TYNDALL AIR FORCE BASE, Fla. (WJHG/WECP) - In 1941, Tyndall Air Force Base took over the Redfish Point community.
Archeologists working on this site say they're not exactly sure how many graves are located here, but according to the advisor for the Tyndall Black Heritage Committee, knowing they're here is an important part of our local history. (WJHG/WECP)
"They had to sell the land, leaving everything behind. A school, a church, and a cemetery. That was a great sacrifice that we need to recognize," said Ilaria Harrach, an archaeologist at Eglin Air Force Base.
The federal government is making sure their history is never erased.
"We've heard the story, we've talked to local individuals about the Massalina family, gotten the history, knowing that he actually jumped ship to actually get here and do a settlement," said Barbara Patterson, an adviser for the Tyndall Black Heritage Committee.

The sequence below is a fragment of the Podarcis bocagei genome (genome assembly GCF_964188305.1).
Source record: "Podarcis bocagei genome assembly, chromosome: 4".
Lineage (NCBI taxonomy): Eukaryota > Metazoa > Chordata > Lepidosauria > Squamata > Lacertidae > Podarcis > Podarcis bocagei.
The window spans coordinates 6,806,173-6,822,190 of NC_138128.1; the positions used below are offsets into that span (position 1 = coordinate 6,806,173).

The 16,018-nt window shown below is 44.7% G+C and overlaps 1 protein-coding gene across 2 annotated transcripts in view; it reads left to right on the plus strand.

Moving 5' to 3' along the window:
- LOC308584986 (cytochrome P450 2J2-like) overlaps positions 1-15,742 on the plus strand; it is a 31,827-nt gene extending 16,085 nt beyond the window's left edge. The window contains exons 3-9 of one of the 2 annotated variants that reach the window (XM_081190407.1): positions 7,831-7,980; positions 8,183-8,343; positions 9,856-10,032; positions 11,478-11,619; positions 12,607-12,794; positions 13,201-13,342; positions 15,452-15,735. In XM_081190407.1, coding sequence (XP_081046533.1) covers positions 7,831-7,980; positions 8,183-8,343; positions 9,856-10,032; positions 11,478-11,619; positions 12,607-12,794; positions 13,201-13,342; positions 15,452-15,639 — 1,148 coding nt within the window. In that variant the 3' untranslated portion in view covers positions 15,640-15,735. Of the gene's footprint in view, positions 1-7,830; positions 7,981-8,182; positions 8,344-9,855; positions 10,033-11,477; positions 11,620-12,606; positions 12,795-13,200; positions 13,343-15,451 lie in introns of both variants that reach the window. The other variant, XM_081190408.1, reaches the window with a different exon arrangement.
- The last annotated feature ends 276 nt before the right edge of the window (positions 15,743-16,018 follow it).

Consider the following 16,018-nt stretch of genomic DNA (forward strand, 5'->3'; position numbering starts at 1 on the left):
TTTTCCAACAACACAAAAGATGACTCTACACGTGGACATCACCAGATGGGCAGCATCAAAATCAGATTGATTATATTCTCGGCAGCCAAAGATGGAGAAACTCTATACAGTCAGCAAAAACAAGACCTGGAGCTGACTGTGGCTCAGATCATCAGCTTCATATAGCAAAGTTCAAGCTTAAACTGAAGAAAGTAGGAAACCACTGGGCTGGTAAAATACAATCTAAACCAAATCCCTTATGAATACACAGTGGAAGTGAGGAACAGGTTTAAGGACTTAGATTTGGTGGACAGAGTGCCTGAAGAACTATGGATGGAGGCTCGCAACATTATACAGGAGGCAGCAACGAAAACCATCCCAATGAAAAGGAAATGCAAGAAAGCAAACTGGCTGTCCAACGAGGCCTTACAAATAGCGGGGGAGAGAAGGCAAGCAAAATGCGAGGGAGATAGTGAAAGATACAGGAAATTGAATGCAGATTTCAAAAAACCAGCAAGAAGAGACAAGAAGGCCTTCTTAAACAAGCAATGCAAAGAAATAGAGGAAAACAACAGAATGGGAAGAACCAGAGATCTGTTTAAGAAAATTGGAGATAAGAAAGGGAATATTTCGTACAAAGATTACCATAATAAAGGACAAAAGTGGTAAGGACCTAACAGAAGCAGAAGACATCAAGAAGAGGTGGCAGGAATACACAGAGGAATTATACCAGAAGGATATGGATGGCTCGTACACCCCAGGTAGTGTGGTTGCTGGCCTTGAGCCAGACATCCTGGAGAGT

Archaeologists tell us the Massalina Cemetery dates back to the 1800s, now only one tombstone stands.
"The grave belongs to Bell Massalina, which she was the wife of Narcissco "Hawk" Massalina," said Harrach.
The couple's great-grandson set foot in the cemetery for the first time on Friday.
"It's emotional, it's also nostalgic," said Lynva Narcissco Masslieno.
Masslieno's great-grand parents were not only community builders, but also church planners.
Now Masslieno is a senior pastor himself.
"It makes me feel proud to be part of a legacy that I want to try and continue to move forward in Panama City as well," said Masslieno.
Archaeologists working on this site say they're not exactly sure how many graves are located here, but according to the adviser for the Tyndall Black Heritage Committee, knowing they're here is an important part of our local history.
"They were instrumental in actually getting Panama City Proper established, it is about ancestry in the way that African Americans have helped to build America," said Patterson.
Florida State University history professors are learning more about that ancestry which shaped the Redfish Point community.
"I'm hoping to look at records that maybe haven't been looked at, to talk to folks in the community that folks haven't talked to," said History Professor Robert Cvornyek.
So years down the road, Panama City locals will understand their history and the challenges it took to get there.
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